A machine made length of lace trim which is off-white in colour, the delicate design features a six-petalled flower with a zigzag motif and a scalloped picot edge. Close inspection reveals subtle picots in the square net to achieve shading. One can imagine how feminine a woman would feel with this lace adorning her garments, possibly at the neck and cuffs of an afternoon dress or as an edging on a petticoat or nightgown. By the mid 19th century, machine made lace had improved so much that it was used by the couture houses on fashionable garments and the handmade lace makers countered by broadening the scope of their lace and marketing it as ‘real’ lace. By the end of the 19th century machines could make perfect copies of any handmade lace.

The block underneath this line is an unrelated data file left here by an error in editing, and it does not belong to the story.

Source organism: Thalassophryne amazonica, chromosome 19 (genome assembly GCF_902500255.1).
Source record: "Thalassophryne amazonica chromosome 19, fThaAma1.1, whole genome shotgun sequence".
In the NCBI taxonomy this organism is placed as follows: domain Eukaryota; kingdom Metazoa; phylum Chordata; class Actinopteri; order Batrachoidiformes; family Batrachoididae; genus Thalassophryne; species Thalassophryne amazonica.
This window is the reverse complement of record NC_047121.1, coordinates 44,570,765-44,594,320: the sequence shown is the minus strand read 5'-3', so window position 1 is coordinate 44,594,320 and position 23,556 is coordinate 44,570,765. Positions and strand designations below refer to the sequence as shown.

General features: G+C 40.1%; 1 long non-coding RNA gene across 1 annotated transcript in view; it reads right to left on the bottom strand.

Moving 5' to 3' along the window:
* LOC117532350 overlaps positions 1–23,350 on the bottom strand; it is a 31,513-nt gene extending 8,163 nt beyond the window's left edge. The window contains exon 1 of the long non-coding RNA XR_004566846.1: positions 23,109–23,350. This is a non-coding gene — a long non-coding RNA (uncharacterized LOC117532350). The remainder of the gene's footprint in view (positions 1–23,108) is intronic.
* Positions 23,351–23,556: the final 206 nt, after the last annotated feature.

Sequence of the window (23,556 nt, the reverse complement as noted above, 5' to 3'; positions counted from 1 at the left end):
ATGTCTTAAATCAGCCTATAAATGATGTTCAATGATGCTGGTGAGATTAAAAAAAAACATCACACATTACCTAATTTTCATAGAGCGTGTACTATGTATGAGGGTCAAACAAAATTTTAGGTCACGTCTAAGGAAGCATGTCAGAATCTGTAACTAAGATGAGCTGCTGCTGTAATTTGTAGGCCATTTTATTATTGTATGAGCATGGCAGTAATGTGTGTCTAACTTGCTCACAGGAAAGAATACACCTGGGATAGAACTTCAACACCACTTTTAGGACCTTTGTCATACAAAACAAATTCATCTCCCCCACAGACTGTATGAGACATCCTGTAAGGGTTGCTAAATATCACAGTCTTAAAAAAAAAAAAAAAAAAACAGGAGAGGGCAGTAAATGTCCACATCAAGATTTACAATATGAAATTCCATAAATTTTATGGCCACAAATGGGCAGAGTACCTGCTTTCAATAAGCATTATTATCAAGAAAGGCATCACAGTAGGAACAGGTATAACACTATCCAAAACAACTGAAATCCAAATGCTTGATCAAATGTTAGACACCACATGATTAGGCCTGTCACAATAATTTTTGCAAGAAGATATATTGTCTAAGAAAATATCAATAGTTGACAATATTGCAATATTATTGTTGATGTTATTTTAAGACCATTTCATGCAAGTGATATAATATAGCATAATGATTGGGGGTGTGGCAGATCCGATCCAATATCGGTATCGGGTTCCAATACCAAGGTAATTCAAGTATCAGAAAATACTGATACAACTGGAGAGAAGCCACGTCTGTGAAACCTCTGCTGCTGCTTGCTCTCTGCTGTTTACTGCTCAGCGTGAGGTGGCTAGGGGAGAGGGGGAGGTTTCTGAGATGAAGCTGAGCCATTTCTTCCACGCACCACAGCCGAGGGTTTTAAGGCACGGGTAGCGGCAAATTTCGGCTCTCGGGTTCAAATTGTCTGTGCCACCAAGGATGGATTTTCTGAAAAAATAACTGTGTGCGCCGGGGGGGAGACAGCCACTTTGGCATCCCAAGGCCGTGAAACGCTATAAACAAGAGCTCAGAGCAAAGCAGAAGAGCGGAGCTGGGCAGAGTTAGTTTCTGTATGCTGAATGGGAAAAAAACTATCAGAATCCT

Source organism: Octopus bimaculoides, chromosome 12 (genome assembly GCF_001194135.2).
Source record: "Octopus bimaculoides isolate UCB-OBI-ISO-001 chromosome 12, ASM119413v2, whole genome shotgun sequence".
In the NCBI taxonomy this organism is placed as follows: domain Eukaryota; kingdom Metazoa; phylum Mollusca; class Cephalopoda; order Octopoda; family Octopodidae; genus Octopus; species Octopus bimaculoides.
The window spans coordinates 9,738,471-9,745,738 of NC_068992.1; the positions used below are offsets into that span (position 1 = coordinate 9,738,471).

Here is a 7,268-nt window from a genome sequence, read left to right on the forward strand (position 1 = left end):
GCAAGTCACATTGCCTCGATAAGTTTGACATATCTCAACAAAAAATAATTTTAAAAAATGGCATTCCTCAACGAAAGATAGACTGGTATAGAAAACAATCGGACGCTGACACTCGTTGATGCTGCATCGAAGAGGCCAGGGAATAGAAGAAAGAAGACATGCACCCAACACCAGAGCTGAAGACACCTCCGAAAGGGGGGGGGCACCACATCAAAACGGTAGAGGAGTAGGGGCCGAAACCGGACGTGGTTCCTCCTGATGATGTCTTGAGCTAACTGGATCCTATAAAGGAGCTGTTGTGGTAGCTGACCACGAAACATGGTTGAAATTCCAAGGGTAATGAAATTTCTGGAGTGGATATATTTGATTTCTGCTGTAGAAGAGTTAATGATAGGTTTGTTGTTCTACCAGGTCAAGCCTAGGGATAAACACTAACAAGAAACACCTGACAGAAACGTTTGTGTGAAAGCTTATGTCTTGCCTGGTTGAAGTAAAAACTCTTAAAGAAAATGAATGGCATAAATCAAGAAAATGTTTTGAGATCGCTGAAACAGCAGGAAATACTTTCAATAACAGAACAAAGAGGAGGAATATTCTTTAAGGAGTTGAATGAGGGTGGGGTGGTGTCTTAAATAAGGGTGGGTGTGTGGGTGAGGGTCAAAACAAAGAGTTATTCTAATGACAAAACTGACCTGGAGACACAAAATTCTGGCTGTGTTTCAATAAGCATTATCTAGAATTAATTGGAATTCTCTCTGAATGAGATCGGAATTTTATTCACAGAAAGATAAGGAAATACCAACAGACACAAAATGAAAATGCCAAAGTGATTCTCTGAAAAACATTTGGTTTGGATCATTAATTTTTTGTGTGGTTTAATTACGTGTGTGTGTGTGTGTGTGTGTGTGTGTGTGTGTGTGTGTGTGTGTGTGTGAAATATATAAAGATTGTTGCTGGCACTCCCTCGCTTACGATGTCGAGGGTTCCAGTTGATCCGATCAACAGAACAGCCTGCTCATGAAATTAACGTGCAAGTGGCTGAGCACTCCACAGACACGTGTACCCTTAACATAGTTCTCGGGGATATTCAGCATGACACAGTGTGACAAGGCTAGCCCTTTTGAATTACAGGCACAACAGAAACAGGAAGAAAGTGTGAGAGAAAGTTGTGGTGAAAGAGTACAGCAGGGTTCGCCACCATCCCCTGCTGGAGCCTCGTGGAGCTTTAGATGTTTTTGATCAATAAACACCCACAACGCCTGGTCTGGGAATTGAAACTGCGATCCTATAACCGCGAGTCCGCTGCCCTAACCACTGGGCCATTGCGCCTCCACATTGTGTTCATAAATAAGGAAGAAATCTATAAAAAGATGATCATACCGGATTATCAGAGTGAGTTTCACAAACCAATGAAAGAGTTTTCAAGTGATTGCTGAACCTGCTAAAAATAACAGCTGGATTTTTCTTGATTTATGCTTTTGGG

The Amess family owned Churchill Island from 1872 to 1929
machine made off-white length of lace trim with zig-zag and flower motif and scalloped picot edge.